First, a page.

Aaron Harang looks ready to make himself at home in San Diego

You can certainly go home again, but if you’ve been gone for awhile, it may take some time to get comfortable. If you’re Aaron Harang, “some time” is equal to three innings. That’s how long it took the San Diego native to get his bearings in his season debut and give Padre fans hope that general manager Jed Hoyer’s reclamation project could pay big dividends in a rotation that has come out firing in 2011.

It was also how long it took Harang to realize that the ghosts that haunted him for years at Great American Ballpark aren’t nearly as scary when you get closer to sea level. It was a lesson illustrated in the first inning when Buster Posey hit a long fly ball to center field. In Cincinnati, Harang would have been left to rub up a new baseball. In San Diego, Cameron Maybin settles under it for the final out of the inning.

It’s understandable if Harang is still a little jittery about balls hit in the air. Once you’ve given up 20 or more home runs for six straight seasons, you start to think that everything hit well has a chance to leave. It also causes a tendency to forget that you own a set of four plus-pitches that can be thrown for strikes – including a four-seam fastball that lives in the low 90s and a tailing two-seamer that eats up right-handed hitters.

Instead, Harang tried nibbling, and it nearly sunk him in the third inning. Trailing 1-0, the Giants had runners on the corners with no outs. After striking out Andres Torres and Freddy Sanchez, Aubrey Huff walked to load the bases for Posey. Harang fell behind 2-0 but remained reluctant to challenge and was fortunate to get a couple of generous strikes called off the outside corner. Then with a full count, Harang came in with the two-seam fastball and got Posey to hit a soft comebacker to get out of the inning unscathed.

Once the Pads rallied for three runs in the bottom of the third, Harang truly went to work. He breezed through the fourth and fifth innings, using just 25 pitches. In the sixth, Harang gave up back-to-back two-out singles but looked unfazed as he dominated Pat Burrell for his sixth and final strikeout of the game.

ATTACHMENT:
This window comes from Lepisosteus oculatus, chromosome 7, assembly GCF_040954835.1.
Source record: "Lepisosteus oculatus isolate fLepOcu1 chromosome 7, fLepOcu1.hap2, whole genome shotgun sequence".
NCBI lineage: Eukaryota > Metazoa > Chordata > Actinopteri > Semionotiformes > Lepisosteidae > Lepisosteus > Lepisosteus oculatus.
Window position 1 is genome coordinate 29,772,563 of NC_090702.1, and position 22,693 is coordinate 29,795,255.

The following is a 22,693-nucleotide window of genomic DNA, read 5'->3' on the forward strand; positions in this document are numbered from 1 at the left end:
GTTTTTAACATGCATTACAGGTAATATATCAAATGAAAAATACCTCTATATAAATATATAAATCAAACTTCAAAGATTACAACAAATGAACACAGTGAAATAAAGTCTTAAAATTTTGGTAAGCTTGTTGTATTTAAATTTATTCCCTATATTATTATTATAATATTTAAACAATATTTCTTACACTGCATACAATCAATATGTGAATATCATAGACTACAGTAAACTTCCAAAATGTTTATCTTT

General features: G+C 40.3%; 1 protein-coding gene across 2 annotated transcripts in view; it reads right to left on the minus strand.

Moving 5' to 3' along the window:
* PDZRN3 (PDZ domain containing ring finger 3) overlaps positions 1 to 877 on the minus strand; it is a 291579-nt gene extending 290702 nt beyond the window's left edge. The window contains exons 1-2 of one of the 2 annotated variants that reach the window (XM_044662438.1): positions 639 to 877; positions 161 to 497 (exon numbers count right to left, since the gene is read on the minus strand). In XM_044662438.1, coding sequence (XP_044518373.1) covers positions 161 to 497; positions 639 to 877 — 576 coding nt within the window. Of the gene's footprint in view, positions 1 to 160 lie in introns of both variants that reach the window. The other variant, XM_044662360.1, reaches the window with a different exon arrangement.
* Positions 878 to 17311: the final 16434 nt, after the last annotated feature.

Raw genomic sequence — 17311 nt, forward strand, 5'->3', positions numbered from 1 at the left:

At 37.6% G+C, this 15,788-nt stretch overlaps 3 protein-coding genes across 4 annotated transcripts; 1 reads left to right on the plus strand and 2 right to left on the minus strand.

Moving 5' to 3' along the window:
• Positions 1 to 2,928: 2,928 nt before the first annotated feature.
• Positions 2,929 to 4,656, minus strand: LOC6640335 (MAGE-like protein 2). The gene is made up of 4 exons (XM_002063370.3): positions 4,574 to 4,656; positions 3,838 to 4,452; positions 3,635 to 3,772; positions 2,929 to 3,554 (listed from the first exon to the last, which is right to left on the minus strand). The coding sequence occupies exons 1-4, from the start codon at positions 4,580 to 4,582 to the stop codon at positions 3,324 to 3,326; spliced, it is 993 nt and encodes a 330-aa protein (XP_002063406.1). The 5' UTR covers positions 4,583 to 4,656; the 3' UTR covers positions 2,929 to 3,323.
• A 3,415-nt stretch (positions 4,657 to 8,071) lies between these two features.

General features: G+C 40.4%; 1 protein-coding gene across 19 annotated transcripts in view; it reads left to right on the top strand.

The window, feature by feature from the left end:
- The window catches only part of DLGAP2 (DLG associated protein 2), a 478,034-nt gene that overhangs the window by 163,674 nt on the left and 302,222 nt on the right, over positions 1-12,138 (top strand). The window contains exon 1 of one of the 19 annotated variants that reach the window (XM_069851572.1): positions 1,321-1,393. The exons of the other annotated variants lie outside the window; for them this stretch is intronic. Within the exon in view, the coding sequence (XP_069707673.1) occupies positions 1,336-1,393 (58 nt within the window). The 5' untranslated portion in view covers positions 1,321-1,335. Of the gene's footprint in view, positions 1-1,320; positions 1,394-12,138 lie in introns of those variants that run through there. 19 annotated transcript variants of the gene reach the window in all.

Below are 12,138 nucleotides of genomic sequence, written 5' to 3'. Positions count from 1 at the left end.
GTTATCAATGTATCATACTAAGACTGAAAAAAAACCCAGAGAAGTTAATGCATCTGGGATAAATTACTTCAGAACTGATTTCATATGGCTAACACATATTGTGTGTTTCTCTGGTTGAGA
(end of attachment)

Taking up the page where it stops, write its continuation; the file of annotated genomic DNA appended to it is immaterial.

For Harang, it’s now about building trust. Trust in your teammates and coaches. But more importantly, trust in the ballpark. In order for Harang to remain aggressive, he will need to believe that Petco Park is as forgiving to pitchers as everyone says it is. He will need to feel comfortable enough to know that not every mistake automatically turns into a run. But if you can’t feel comfortable at home, where can you be?


Chicks dig the small ball – Through four games, San Diego ranks near the bottom in most every offensive category. The Padres are hitting .215 as a team with just eight extra base hits (five doubles, one triple and two home runs) – but they’re 3-1. Tuesday’s drawn-out, three-single, three-walk rally that led to three runs was indicative of how San Diego has scored runs the past few seasons. Outfielder Ryan Ludwick referred to it as “Friar Ball.” Opposing pitchers would likely call it “Death By A Thousand Cuts.” Bud Black (and Charlie Sheen) would call it “winning.”

$100K reward offered for info in Bryan Stow attack – The Los Angeles City Council voted on Tuesday to double the reward being offered for information leading to an arrest and conviction in the brutal attack of a Giants fan that took place in the Dodger Stadium parking lot last Thursday. The city will donate $50,000 to match the funds that had already been donated by the Dodgers, Giants, L.A. Supervisor Mike Antonovich and the ambulance company that employed Stow as a paramedic.

And for closers – The same day that Angels manager Mike Scioscia announced that Jordan Walden would be the team’s new closer, Walden got his first opportunity in a win over Tampa Bay. The hard-throwing right-hander made short work of the Rays in the ninth, retiring the side in order to preserve a 5-3 win and earn his second career save. Walden’s only other save was last season … against Tampa Bay.


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